Most home buyers I meet prefer a light, bright home. To the point that “Light and Bright” has become a common marketing cliche in listings and ads.
It is difficult to have a “Light, Bright Home” without smart window placement. Too many windows means too much glare and summer heat gain and winter heat loss.
So windows need to be placed well to maximize light without accentuating negatives.
I love rooms with windows on two sides. They always seem airier and lighter.
Notice how pleasant the room is. The door glazing floods that left hand wall with light and makes the room lighter without excessive glare. And that door is on the south side of the house.
The other two windows are split to either side of the bed location. Smart move. Double windows in the middle of the wall would have made bed placement more difficult, and again, being nearer the edges of the room, they add light with less glare.
Here is another example:
Again, windows split and flooding the walls with light. Look at the walls and the reflected light that is cutting down the glare and contrast.
It is a good choice of paint color for the room. I like lighter paint around windows. Bright sunlight entering through windows on dark colored walls creates glare like a sledge hammer. Windows can be difficult to photograph without the photographer dealing with the glare. And your eye finds the stark sharp contrast uncomfortable also.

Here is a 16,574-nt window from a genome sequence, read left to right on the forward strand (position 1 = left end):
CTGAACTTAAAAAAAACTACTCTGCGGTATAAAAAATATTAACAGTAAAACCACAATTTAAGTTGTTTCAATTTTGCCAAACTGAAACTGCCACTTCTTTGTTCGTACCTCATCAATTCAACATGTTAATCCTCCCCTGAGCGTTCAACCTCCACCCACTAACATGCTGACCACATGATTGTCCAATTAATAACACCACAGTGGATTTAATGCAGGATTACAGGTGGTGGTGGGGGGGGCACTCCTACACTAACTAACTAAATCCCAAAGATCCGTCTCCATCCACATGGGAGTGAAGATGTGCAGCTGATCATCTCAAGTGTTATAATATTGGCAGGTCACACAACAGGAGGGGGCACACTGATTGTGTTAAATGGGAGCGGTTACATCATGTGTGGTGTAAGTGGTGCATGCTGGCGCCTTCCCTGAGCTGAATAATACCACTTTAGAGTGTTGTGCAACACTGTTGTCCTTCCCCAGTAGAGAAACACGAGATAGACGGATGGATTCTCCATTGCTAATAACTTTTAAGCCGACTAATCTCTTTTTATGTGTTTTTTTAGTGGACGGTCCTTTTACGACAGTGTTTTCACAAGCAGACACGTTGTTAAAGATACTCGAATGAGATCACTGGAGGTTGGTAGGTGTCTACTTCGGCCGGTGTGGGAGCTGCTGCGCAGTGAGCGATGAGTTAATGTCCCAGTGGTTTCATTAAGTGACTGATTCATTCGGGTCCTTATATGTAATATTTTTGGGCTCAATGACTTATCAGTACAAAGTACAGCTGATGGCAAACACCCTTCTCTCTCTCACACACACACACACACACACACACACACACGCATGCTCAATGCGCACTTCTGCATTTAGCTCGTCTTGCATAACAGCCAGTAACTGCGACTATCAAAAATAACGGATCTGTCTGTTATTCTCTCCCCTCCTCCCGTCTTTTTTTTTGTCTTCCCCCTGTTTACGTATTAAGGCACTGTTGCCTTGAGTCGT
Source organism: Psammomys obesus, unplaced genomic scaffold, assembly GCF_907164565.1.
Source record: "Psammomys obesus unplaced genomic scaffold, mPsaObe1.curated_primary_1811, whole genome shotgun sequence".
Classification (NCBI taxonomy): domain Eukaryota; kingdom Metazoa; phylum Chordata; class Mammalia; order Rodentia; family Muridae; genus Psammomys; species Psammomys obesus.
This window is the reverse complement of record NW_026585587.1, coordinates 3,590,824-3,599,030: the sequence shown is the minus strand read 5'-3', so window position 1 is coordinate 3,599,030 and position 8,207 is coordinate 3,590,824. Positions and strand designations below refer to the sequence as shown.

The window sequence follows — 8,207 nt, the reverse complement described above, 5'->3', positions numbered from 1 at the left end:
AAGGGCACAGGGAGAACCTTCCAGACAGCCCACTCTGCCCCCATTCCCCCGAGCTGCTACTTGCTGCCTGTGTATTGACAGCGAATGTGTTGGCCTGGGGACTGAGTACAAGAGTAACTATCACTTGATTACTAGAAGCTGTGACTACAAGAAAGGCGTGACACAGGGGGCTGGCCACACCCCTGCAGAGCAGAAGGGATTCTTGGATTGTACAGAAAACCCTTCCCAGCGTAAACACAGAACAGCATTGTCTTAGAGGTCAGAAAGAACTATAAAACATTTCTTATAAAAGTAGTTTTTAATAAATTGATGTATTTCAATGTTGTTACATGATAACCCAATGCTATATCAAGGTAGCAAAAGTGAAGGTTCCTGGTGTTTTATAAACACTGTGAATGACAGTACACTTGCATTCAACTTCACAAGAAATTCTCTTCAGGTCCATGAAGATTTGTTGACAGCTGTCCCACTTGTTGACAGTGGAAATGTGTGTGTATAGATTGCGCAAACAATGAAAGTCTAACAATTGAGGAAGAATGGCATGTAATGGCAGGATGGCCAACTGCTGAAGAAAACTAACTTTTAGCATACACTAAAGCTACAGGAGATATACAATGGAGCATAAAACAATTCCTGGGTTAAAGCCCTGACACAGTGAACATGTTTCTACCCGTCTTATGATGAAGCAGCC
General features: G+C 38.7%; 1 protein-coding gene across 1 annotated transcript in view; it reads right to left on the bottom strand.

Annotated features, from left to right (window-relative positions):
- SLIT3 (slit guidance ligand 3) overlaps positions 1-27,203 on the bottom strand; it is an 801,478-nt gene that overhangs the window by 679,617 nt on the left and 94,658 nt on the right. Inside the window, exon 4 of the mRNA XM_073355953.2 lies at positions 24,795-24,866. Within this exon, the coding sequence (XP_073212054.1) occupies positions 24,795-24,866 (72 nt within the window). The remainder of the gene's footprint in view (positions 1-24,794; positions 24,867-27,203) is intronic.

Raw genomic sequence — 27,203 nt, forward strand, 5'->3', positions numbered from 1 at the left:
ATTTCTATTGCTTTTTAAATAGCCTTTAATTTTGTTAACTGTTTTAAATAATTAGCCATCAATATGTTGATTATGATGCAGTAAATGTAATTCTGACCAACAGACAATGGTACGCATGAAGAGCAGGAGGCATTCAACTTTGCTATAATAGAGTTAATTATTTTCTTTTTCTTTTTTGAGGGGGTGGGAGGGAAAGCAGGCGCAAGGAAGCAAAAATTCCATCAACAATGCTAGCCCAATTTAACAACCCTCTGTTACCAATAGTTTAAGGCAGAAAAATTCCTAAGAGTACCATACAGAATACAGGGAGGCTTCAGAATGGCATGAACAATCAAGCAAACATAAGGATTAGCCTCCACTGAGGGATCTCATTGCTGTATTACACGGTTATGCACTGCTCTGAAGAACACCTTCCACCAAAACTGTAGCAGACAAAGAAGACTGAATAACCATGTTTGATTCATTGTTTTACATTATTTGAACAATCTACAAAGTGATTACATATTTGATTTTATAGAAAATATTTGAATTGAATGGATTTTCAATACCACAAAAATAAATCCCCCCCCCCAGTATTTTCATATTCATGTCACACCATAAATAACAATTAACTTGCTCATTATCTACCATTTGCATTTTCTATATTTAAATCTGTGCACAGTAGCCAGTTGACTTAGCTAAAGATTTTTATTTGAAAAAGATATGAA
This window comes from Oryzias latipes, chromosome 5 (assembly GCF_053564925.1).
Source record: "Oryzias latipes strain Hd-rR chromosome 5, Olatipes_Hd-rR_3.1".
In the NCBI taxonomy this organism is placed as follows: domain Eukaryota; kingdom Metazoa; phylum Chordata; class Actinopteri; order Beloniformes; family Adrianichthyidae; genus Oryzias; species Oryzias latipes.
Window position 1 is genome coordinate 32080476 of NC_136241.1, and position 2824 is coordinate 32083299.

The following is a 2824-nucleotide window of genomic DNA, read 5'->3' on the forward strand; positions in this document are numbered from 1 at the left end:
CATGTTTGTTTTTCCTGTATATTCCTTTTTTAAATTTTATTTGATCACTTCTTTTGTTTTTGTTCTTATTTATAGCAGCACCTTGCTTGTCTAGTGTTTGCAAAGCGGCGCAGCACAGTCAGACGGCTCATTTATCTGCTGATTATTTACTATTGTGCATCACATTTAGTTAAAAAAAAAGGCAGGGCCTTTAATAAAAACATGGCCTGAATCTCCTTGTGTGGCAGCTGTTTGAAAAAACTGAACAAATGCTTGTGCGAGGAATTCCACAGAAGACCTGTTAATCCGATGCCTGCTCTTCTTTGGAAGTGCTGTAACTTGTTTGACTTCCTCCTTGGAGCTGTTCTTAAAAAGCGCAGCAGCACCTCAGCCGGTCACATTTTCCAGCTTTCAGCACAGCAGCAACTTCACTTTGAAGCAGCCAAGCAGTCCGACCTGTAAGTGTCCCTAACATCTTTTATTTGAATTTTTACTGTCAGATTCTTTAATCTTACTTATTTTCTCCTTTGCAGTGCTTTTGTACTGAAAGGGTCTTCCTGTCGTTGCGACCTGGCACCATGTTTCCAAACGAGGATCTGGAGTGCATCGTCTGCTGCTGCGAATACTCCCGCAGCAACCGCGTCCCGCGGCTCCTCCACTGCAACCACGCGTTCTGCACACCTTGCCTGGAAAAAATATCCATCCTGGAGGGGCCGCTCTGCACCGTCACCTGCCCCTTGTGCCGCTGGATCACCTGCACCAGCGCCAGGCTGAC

Additionally, that room faces nearly due north. The coveted North Light. Always light and never a painful glare or heat.
I looked recently at an office space, and wanted it if only for the wall of floor to ceiling windows on the north side.
Here is a breakfast room in a very pretty house.
And it works well, particularly if you like to work with light and shadow. And if a dark room is to your taste. And all that depends on the angle of the sun at any given time, and the time of year, as that window faces due south. It can be very bright, and the wall very dark.
Trees and shrubs can help diminish glare with filtered light to heavy shade. We have a winged elm outside our triple window at our breakfast table. It is on the south side, and spreads far enough that it filters the light nicely. The light green we will have when the elm begins to leaf out is lovely in the morning. We didn’t plan it or plant the tree, or realize it when we bought. We got lucky. If we decide to ever move, it is an effect we will attempt to duplicate.